• ischemia lasting 35-45 minutes causes necrosis causing impairment of the ability of the cardiac muscle to contract and pump blood.
    • Collateral circulation allows for circulation of blood through new vessels that develop to compensate for the loss of circulation from the occluded artery
  106. Myocardial Infarction (MI) s/s
    • Subjective:
    • heavy pressure or squeezing in center of chest behind sternum
    • Pain, retrosternal and in heart region, often radiating down the left arm and to the neck, jaw, and teeth
    • anxiety
    • dyspnea
    • weakness, faintness
    • nausea
    • Objective:
    • Pallor
    • erratic behavior
    • hypotension, shock
    • cardiac rhythm changes
    • vomiting
    • fever diaphoresis
  107. Myocardial infarction tests
    • Serum tests: CK-MB, myoglobin, troponin I, WBC elevated of 12000-15000/mm
    • 12 lead ECG-ST segment elevation and development of Q waves. In time the ST segment returns and the T wave inverts
    • chest x-ray
  108. Myocardial infarction medical management
    • prevention of further tissue injury and limiting the size of the infarction
    • rapid diagnosis needed
    • medications such as morphine and diazepam use to alleviate pain and anxiety
    • continuous IV of amiodarone for PVCs
    • Beta adrenergic blockersĀ  early in MI
    • Angiotensin converting enzyme (ACE) used after MI to prevent or slow progression of HF
    • Calcium channel blockers
    • Oxygen
    • Fibrinolytic agents used to attempt reprefusion
    • Reprefusion needs to happen 3-5 hours after onset of MI
    • mortality and infarction size can be significantly reduced if thrombolytic therapy starts within 30-60 minutes of symptom onset
  109. Myocardial infarction nursing interventions
    • administer O2
    • IV morphine sulfate for relief of pain and anxiety and to reproduce vasodilation
    • heparin therapy or unfractionated or low molecular weight heparin to inhibit further clotting and prevent re-occlusion of the coronary artery after the thrombolytic therapy opens the vessel
    • antiplatelet agents such as aspirin and ticlopidine to decrease platelet release of tromboxane
    • IV nitroglycerin may help patients with left ventricular infarctions
    • administer lipid lowering agents
    • stool softener to reduce valsalva maneuver
  110. Heart failure patho
    • when heart is no longer able to pump enough blood to sustain the body's metabolic needs
    • once called congestive heart failure
    • neurohormonal problem as a result of chronic release in the body of substances such as catecholamines (epinephrine and norepinephrine).
    • circulatory congestion and compensatory mechanisms may occur
    • may develop after an MI, in response to prolonged hypertension or diabetes, or in relation to valvular or inflammatory HD
    • Left ventricle is most often affected by coronary atherosclerosis and hypertension, HF usually begins there.
    • untreated left sided HF leads to right sided HF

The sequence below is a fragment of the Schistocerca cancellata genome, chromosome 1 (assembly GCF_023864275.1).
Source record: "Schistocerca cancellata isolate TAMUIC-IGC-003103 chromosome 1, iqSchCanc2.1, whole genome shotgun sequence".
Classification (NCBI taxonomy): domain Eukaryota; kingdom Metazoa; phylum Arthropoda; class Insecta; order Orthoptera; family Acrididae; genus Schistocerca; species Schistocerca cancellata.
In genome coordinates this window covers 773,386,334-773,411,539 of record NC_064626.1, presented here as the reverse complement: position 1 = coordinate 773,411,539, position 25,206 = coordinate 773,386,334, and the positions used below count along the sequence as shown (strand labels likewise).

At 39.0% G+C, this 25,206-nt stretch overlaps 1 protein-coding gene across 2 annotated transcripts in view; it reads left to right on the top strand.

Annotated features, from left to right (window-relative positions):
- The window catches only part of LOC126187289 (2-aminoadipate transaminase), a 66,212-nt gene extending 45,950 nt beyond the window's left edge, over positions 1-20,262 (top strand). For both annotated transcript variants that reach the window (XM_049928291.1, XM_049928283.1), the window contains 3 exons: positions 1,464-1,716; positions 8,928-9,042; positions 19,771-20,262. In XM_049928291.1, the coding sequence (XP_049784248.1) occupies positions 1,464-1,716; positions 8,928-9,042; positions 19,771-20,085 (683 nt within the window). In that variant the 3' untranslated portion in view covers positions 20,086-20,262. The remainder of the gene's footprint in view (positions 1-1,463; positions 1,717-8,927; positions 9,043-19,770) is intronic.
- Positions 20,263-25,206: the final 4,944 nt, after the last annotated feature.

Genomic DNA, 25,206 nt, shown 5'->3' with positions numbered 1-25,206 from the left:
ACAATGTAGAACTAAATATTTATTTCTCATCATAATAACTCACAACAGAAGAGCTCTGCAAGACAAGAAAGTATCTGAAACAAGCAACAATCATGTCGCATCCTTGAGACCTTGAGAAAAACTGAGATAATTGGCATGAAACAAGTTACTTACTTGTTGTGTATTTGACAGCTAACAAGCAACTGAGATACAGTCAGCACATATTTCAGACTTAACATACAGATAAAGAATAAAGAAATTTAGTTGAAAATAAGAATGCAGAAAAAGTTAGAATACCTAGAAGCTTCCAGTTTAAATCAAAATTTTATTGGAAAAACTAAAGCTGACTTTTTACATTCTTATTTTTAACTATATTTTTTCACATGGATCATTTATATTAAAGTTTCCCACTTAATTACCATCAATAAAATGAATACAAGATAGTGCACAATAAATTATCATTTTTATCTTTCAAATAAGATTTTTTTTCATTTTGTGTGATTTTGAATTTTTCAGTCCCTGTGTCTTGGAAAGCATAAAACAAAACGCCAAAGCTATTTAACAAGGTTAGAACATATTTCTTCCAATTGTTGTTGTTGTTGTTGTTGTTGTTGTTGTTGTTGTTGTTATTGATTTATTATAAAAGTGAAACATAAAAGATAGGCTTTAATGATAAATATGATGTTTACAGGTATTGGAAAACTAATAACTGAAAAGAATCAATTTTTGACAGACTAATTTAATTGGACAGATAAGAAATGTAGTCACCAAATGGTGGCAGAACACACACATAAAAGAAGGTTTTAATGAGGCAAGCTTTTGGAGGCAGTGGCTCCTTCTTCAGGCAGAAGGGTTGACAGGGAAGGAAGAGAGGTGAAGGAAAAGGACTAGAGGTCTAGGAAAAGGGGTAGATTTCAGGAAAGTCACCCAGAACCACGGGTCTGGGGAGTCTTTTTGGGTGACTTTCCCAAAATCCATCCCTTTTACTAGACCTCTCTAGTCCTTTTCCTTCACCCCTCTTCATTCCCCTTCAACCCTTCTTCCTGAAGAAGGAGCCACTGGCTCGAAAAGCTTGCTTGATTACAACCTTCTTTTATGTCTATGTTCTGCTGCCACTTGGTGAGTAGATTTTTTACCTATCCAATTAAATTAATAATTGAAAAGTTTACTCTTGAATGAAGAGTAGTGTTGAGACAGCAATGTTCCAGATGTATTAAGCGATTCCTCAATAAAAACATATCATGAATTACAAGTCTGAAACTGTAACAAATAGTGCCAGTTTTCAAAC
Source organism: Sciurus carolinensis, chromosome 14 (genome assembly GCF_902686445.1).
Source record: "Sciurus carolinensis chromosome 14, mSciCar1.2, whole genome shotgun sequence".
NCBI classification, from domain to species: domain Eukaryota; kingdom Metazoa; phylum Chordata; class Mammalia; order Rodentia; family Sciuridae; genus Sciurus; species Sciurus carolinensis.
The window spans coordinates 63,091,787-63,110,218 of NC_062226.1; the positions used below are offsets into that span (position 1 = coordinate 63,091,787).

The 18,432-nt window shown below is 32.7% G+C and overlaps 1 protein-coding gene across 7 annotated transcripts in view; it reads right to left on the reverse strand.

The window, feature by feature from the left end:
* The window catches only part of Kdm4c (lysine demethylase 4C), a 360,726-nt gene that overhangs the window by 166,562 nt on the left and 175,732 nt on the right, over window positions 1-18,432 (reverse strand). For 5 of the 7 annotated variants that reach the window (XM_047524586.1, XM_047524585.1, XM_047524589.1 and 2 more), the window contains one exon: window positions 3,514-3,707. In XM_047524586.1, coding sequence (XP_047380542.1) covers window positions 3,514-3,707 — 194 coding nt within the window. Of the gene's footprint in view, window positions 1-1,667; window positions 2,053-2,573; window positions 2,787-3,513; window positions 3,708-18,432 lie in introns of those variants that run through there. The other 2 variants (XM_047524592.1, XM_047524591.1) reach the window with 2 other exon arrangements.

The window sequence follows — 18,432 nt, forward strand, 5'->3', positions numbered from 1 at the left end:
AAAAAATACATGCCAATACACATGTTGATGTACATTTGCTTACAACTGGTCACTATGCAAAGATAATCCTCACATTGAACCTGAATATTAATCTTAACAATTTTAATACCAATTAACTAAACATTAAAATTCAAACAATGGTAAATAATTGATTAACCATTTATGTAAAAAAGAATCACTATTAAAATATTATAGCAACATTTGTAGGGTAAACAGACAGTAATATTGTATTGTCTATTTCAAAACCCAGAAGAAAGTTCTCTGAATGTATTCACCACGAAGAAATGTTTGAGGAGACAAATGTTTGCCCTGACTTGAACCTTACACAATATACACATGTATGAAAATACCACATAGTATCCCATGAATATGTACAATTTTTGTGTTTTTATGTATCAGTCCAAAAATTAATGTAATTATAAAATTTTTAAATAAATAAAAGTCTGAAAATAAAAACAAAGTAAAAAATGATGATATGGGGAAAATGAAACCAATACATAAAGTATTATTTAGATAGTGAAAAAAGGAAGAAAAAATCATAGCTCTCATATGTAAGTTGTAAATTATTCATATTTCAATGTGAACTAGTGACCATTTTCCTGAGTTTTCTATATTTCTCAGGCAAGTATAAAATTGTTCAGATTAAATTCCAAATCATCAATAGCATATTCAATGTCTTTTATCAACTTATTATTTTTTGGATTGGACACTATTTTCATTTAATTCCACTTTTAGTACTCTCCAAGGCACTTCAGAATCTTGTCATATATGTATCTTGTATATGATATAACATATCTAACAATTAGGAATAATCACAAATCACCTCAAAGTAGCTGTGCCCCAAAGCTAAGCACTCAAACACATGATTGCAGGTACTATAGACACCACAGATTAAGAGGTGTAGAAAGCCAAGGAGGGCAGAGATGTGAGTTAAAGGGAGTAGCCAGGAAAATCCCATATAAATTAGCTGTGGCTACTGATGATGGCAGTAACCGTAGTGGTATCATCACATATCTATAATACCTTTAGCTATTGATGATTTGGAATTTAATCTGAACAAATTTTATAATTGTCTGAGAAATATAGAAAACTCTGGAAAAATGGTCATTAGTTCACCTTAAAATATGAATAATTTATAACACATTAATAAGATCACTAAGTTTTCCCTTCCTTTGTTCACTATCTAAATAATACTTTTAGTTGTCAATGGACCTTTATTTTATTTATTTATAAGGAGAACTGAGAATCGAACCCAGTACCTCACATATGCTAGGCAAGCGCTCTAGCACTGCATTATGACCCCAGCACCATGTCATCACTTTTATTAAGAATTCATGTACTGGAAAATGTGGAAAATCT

111. Left ventricular failure
    • left ventricle is unable to pump enough blood to meet the body's demands
    • decreased cardiac output
    • pulmonary congestion-increased pressre in the left side of the heart backs up into the pulmonary system and the lungs become congested with fluid and fluid leaks through the engorged capillaries and permeates air spaces in the lungs
  112. Left ventricular failure s/s
    • dyspnea
    • paroxysmal nocturnal dyspnea
    • orthopnea
    • pulmonary crackles
    • wheezing
    • pink frothy sputum
    • cough
  113. Right ventricular failure
    • right ventricle is unable to pump effectively against increased pressure in the pulmonary circulation
    • most often a result of blood backing up fromĀ a failing left ventricle or chronic pulmonary disease (cor pulmonale) and pulmonary hypertension
    • results in peripheral congestion and inability to accommodate all the venous blood that is normally returned to the right side of the heart causing it to be reflected backward into the systemic circulation forcing fluid out of the vasculature into interstitial tissue (peripheral edema)
  114. Right ventricular failure s/s
    • distended jugular veins
    • anorexia, nausea, and abdominal distention
    • liver enlargement with right upper quadrant pain
    • ascites
    • edema in feet, ankles, sacrum, may progress up the legs into thighs, external genitalia, and lower trunk
  115. What does a weight gain of 2.2lbs signify?
    a gain of 1L of fluid
  116. Heart failure assessment
    • Subjective:
    • c/o dyspnea, orthopnea, paroxysmal nocturnal dyspnea and cough.
    • fatigue
    • anxiety
    • weight gain
    • edema
    • psychosocial stress
    • major depression
    • Objective:
    • respiratory distress
    • edema
    • abdominal distention secondary to ascites
    • weight gain
    • adventitious breath sounds
    • abnormal heart sounds (gallops and murmurs)
    • activity intolerance
    • jugular vein distention
    • oliguria
    • cyanosis
  117. Heart failure tests
    • dependent on s/s
    • chest xray reveals pulmonary vascular congestion, pleural effusion, cardiomegaly (cardiac enlargement)
    • ECG reveals dysrhythmias
    • echocardiogram to determine valvular heart diseas, presence of pericardial fluid, HF, and ejection fraction
    • pulmonary artery catherization to assess right and left ventricular function
    • stress test
    • cardiac catherization
    • MUGA scanning
    • electrolytes, sodium, calcium, magnesium and potassium
    • blood chemistry
    • LFT
    • BNP
    • arterial blood gas
  118. Heart failure medical management
    • increase cardiac efficiency with digoxin and vasodilators
    • ACE inhibitors decrease peripheral vascular resistance, improve cardiac output and have proven to extend lives